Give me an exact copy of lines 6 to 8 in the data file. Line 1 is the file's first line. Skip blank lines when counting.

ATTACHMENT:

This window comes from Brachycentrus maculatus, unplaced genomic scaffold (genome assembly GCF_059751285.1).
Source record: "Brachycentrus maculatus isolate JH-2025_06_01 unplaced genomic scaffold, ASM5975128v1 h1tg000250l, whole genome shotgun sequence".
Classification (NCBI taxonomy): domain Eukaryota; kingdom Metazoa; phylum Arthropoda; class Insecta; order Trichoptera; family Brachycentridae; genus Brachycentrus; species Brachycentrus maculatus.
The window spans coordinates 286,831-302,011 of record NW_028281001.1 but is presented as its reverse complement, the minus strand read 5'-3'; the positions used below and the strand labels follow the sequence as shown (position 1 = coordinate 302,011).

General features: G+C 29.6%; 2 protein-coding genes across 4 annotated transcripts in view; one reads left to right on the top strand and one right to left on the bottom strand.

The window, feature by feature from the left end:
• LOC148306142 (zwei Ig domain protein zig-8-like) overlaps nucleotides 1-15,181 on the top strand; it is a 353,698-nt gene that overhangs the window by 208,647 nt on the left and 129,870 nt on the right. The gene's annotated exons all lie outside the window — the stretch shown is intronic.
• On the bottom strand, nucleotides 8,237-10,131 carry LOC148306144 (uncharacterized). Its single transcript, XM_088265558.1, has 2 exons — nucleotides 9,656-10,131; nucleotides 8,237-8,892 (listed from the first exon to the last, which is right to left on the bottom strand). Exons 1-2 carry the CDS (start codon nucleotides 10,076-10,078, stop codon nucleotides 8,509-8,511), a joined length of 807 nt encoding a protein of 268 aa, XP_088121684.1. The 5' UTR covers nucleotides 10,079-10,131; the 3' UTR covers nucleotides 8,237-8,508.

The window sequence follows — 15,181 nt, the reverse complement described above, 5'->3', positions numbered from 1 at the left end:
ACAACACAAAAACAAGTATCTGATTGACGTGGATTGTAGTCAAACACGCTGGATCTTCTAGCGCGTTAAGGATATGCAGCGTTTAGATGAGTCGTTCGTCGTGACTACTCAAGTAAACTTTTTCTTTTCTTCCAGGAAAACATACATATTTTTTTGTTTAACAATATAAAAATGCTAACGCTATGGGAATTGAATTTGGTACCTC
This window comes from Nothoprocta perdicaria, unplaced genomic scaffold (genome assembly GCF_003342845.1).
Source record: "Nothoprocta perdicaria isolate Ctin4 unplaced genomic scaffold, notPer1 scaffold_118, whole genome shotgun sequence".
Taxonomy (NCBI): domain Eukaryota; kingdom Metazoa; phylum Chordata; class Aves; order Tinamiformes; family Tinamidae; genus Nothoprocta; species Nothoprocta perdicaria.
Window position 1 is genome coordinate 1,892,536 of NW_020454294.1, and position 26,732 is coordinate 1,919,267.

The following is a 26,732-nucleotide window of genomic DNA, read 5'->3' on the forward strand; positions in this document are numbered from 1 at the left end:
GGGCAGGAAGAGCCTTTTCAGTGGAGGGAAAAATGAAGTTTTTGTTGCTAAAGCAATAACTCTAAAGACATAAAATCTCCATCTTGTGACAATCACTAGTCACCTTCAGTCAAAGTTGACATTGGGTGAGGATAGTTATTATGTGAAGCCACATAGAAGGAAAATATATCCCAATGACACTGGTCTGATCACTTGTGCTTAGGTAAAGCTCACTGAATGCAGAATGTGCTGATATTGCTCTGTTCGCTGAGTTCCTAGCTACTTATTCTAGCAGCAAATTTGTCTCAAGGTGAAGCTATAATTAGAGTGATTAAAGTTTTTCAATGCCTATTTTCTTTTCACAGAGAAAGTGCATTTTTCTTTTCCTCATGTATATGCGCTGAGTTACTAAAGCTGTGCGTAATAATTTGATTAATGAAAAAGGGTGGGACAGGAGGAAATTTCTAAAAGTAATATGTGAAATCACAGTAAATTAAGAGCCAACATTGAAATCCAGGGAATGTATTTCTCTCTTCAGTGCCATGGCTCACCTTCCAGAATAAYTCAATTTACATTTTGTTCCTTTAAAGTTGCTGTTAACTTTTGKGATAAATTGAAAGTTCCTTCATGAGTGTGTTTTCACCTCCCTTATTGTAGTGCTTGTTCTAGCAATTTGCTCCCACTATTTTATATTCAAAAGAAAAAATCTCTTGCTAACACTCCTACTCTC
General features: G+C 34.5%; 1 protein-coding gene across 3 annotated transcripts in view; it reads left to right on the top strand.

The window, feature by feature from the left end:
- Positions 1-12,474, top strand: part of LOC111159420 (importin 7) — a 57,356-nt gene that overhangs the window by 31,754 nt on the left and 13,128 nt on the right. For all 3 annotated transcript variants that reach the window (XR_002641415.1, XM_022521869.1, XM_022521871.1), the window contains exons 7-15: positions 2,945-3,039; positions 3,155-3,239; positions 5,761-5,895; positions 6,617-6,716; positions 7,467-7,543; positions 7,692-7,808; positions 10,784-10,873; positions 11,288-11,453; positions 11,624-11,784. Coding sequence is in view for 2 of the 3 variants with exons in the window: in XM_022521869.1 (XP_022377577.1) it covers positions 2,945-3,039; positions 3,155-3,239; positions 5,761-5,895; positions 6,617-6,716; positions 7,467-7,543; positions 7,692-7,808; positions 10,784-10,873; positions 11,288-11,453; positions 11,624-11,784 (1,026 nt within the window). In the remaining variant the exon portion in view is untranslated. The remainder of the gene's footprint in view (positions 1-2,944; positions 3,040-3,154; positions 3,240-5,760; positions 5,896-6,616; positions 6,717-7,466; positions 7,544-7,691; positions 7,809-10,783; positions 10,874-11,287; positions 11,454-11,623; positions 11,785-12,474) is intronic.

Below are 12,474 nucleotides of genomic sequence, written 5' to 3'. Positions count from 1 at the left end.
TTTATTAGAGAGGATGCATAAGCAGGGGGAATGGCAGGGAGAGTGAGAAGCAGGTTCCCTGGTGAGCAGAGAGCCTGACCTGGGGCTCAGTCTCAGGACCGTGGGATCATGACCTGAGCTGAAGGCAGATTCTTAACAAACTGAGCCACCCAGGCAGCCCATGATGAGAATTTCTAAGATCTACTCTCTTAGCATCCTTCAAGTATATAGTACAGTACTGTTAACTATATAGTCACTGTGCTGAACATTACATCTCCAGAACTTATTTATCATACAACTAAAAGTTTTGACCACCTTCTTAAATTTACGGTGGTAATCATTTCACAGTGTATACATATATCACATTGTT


The window, feature by feature from the left end:
• LOC148306142 (zwei Ig domain protein zig-8-like) overlaps nucleotides 1-15,181 on the top strand; it is a 353,698-nt gene that overhangs the window by 208,647 nt on the left and 129,870 nt on the right. The gene's annotated exons all lie outside the window — the stretch shown is intronic.
• On the bottom strand, nucleotides 8,237-10,131 carry LOC148306144 (uncharacterized). Its single transcript, XM_088265558.1, has 2 exons — nucleotides 9,656-10,131; nucleotides 8,237-8,892 (listed from the first exon to the last, which is right to left on the bottom strand). Exons 1-2 carry the CDS (start codon nucleotides 10,076-10,078, stop codon nucleotides 8,509-8,511), a joined length of 807 nt encoding a protein of 268 aa, XP_088121684.1. The 5' UTR covers nucleotides 10,079-10,131; the 3' UTR covers nucleotides 8,237-8,508.